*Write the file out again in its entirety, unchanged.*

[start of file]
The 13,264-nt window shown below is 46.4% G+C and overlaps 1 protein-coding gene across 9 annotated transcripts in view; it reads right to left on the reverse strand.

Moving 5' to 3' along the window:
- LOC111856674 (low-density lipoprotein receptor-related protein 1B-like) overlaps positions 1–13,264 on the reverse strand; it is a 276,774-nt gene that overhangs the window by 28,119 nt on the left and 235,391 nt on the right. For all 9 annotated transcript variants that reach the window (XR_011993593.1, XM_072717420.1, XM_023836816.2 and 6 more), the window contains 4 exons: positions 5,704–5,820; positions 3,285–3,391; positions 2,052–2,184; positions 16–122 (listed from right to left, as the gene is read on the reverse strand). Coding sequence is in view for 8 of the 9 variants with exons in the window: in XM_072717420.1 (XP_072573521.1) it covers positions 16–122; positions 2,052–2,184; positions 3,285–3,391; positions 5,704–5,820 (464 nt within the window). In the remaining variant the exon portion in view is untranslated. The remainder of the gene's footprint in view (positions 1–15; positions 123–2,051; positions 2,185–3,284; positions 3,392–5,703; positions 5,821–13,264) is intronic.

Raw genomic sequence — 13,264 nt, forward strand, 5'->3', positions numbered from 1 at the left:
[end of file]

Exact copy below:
The 13,264-nt window shown below is 46.4% G+C and overlaps 1 protein-coding gene across 9 annotated transcripts in view; it reads right to left on the reverse strand.

Moving 5' to 3' along the window:
- LOC111856674 (low-density lipoprotein receptor-related protein 1B-like) overlaps positions 1–13,264 on the reverse strand; it is a 276,774-nt gene that overhangs the window by 28,119 nt on the left and 235,391 nt on the right. For all 9 annotated transcript variants that reach the window (XR_011993593.1, XM_072717420.1, XM_023836816.2 and 6 more), the window contains 4 exons: positions 5,704–5,820; positions 3,285–3,391; positions 2,052–2,184; positions 16–122 (listed from right to left, as the gene is read on the reverse strand). Coding sequence is in view for 8 of the 9 variants with exons in the window: in XM_072717420.1 (XP_072573521.1) it covers positions 16–122; positions 2,052–2,184; positions 3,285–3,391; positions 5,704–5,820 (464 nt within the window). In the remaining variant the exon portion in view is untranslated. The remainder of the gene's footprint in view (positions 1–15; positions 123–2,051; positions 2,185–3,284; positions 3,392–5,703; positions 5,821–13,264) is intronic.

Raw genomic sequence — 13,264 nt, forward strand, 5'->3', positions numbered from 1 at the left: